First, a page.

Someone recently bought our

students are currently browsing our notes.

X

Assumpsit In Lieu Of Debt Notes

Law Notes > History of English Law Notes

This is an extract of our Assumpsit In Lieu Of Debt document, which we sell as part of our History of English Law Notes collection written by the top tier of Oxford students.

The following is a more accessble plain text extract of the PDF sample above, taken from our History of English Law Notes. Due to the challenges of extracting text from PDFs, it will have odd formatting:

Assumpsit in Lieu of Debt 'Assumpsit in lieu of debt': Failure to pay money owed is a particular species of nonfeasance, sounding in debt rather than covenant. There is a difference between a wrong, which is a spent act requiring redress, and a continuing duty, such as debt, which requires enforcement. Reasons for wishing to extend assumpsit to money claims:
? There were disadvantages of debt on a contract: wager of law, uncertain scope of quid pro quo, the need for a certain sum, and the lack of a remedy against executors. In the early 16th c the assumpsit was seen as a means of avoiding these problems.
? KB was eager to furnish litigants with an alternative to debt. From 1510s there was a steady flow of actions of assumpsit for money or fungibles. Many of the earliest actions were to enforce payments which could not be recovered in debt: actions by or against sureties, actions against executors, cases where the sum not fixed etc.
? From 1521 actions were resisted on the ground that the facts sounded in debt (Cremour v Sygeon 1521).In 1532 KB decided that C could elect whether to bring debt on the contract or assumpsit on breach of the promise. In Pykeryng v Thurgoode (1532) Spelman J stated, 'the action of debt is founded on the debet et debinet, whereas this action is founded on another wrong, namely the breach of the promise'. Henceforth there was a general remedy in case for any breach of promise causing damage. The possibility of suing for debts without risk of debtors waging their law attracted creditors to court.

- Pykering v. Thurgoode; Facts: P, a London brewer, brought an action on the case against T. D had sold 40 quarters of malt to P for PS5, and T promised to deliver the malt. Relying on T's promise, P made lesser provision of malt for his brewing. T did not deliver the malt, so P had no malt for brewing; forced to buy it from others at a higher price. D pleaded non assumpsit. T's argument: This action does not lie because an action of debt lies, and where a general action lies a special action on the case does not lie in the same case. Decision: Jury found for P and awarded PS29 damages and PS4 costs. Reasoning:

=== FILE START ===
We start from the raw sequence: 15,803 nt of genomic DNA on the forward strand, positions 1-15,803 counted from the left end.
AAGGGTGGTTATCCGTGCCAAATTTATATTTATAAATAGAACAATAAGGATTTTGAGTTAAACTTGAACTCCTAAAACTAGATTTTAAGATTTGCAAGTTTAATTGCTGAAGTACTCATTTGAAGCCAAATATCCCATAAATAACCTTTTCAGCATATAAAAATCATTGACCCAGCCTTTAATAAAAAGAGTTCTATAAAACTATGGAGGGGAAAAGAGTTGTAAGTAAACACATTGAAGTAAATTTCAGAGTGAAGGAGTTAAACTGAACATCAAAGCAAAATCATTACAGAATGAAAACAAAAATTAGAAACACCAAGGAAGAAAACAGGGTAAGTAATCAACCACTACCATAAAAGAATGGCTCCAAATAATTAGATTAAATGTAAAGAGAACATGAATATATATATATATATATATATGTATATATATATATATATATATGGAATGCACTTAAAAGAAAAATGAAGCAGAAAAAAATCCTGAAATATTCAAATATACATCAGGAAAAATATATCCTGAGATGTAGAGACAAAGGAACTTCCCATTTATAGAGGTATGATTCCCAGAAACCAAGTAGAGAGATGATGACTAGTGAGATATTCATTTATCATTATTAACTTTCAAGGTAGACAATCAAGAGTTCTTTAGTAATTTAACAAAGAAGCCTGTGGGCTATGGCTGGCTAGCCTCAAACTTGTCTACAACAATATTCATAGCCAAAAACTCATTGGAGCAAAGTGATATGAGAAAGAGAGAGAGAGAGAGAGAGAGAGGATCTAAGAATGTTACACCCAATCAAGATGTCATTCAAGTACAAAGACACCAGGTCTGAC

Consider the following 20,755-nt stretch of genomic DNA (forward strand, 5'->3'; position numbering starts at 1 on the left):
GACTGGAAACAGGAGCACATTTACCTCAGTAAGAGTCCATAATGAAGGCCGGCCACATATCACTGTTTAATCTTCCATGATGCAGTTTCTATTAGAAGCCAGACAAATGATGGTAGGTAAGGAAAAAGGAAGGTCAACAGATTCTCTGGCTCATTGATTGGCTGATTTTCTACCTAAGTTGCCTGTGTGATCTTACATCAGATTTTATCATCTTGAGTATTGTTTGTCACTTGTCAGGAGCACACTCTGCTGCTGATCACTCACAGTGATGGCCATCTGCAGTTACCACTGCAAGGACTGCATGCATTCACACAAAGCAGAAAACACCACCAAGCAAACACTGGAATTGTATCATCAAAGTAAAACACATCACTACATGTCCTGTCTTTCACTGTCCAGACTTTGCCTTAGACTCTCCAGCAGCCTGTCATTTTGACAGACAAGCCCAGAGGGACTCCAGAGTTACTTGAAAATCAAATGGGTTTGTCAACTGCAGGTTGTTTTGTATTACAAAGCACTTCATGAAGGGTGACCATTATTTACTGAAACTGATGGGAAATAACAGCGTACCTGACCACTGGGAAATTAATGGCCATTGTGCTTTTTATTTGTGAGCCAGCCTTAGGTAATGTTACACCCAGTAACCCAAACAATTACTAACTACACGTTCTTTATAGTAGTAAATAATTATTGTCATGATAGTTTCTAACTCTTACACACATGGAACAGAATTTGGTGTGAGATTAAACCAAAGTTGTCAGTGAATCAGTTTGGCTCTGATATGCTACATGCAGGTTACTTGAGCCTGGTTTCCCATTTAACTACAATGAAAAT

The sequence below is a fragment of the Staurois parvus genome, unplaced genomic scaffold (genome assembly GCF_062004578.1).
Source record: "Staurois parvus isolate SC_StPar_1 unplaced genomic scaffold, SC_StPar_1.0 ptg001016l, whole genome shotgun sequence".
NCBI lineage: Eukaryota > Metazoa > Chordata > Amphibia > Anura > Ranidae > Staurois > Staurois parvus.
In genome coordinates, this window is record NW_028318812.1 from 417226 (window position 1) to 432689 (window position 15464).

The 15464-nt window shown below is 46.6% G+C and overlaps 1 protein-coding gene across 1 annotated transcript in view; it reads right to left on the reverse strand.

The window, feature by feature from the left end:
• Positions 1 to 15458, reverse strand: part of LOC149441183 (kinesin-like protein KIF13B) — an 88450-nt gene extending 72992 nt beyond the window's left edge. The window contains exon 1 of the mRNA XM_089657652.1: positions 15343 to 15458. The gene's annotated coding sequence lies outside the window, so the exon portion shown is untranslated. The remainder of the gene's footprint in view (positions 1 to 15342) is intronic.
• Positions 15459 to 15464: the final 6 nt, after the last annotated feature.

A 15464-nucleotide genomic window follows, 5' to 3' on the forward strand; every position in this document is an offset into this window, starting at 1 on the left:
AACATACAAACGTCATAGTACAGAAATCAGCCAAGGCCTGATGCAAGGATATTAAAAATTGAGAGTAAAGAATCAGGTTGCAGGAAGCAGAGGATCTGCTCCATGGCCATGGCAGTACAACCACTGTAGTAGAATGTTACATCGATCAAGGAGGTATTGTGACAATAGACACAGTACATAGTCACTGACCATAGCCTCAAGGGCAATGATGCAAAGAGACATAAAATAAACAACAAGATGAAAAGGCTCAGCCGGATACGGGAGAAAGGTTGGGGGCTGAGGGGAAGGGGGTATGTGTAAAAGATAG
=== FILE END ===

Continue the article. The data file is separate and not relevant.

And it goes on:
+ Spelman J: Action on the case does lie - where a man has a wrong done to him, and has suffered damage, he must have an action. As T broke his promise and undertaking he has wronged P, and P suffered damage through the non-delivery of the malt. No action lies on this but the action on the case. The distinction drawn between misfeasance and nonfeasance, so that an action of covenant les on one and an action on the case on the other, is unreal. The action of debt is founded on the debet et detinet, whereas this action is founded on another wrong, namely the breach of promise. The action of covenant is based on the covenant broken, whereas the action on the case is based on deceit.
+ Coningsby J and Fitzjames CJ: Decided that the action lies, and 'it is at the plaintiff's election to take either action for they are based on different points'. NB. More significant than change from covenant to assumpsit, which was technical and not used lots.
= Henceforth there was a general remedy in case for any breach of promise causing damage. The possibility of suing for debts without risk of debtors waging their law attracted creditors. Test: The contractual assumpsit for non-payment of debt could be used if C could: (i) Establish a debt producing transaction;

Buy the full version of these notes or essay plans and more in our History of English Law Notes.